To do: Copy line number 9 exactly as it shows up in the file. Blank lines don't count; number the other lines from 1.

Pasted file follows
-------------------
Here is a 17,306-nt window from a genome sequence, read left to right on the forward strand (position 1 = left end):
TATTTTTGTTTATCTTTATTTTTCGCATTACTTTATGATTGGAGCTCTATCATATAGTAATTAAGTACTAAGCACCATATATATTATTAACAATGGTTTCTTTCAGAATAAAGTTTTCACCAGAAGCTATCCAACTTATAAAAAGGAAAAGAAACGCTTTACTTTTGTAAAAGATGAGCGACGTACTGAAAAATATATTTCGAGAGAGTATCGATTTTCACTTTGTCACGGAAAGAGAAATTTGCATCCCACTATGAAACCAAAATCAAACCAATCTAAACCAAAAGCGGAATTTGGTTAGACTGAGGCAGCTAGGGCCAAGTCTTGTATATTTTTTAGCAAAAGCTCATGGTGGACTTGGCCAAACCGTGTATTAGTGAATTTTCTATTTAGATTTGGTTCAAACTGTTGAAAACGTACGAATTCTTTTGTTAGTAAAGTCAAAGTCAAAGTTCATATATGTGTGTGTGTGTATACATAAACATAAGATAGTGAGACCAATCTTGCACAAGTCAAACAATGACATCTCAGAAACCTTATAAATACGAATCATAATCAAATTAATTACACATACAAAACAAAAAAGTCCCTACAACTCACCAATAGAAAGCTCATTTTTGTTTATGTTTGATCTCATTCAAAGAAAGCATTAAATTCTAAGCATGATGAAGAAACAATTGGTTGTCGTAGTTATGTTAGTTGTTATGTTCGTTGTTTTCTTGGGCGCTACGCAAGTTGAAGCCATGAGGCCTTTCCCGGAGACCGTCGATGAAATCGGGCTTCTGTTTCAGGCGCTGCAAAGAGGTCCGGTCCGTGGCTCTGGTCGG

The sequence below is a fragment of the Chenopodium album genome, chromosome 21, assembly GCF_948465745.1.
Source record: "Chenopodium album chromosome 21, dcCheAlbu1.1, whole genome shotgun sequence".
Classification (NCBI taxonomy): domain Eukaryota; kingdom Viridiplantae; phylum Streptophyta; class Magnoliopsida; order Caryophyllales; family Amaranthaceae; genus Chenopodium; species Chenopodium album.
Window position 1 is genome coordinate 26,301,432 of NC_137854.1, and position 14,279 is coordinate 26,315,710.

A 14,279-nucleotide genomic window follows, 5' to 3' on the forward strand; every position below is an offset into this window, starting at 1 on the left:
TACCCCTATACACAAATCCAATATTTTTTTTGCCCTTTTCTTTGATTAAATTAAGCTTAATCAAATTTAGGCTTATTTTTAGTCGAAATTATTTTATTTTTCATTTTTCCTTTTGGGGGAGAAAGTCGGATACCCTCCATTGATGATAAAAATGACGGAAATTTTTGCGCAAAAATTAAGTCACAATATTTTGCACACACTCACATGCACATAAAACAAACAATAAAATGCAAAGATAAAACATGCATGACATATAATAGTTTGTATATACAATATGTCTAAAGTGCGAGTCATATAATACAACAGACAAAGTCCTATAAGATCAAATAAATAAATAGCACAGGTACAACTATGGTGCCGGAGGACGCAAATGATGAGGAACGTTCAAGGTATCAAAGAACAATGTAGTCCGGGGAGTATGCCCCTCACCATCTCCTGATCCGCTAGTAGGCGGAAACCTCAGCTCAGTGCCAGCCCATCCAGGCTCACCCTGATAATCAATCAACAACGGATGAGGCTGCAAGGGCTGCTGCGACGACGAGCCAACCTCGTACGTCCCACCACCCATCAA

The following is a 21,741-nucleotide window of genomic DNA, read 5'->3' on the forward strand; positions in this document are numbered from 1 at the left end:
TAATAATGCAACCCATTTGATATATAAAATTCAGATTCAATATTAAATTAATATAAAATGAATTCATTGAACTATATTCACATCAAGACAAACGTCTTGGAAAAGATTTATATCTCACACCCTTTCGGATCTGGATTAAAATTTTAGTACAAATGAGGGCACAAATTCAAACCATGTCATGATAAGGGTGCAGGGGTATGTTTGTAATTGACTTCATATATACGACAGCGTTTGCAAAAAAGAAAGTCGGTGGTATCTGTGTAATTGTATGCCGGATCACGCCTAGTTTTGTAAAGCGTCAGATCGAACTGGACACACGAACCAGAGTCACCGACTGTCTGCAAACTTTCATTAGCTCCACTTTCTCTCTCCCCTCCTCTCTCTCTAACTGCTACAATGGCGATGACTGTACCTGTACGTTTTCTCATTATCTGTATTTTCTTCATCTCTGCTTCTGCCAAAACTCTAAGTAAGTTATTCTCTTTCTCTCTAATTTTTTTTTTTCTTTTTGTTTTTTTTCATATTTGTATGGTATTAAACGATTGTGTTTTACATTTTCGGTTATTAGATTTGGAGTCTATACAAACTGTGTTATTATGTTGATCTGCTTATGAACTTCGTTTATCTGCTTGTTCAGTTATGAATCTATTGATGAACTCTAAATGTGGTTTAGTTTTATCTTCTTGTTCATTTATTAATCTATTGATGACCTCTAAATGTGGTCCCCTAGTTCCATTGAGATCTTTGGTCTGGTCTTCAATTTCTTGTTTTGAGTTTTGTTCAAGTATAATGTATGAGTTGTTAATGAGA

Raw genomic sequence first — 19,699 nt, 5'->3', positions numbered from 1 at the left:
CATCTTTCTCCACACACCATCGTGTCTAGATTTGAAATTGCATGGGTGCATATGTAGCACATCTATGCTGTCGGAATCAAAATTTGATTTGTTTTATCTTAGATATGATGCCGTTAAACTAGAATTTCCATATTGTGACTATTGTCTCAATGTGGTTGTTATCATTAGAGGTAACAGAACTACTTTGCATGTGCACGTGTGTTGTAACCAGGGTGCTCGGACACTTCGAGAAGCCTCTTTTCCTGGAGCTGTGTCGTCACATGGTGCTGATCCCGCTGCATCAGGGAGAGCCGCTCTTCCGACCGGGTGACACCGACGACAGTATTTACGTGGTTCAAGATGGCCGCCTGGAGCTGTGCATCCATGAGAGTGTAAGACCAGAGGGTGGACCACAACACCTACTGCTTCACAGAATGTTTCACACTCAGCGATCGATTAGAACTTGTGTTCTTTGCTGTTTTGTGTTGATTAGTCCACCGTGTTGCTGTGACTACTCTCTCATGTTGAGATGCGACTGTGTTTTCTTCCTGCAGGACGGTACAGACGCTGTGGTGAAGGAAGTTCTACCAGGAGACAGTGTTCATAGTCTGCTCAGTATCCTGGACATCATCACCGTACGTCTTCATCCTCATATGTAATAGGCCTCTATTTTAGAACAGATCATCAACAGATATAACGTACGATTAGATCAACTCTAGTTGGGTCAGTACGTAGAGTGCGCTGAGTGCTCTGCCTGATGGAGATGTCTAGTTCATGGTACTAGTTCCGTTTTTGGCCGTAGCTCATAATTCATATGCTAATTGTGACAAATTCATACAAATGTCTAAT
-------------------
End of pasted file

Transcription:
The following is a 21,741-nucleotide window of genomic DNA, read 5'->3' on the forward strand; positions in this document are numbered from 1 at the left end: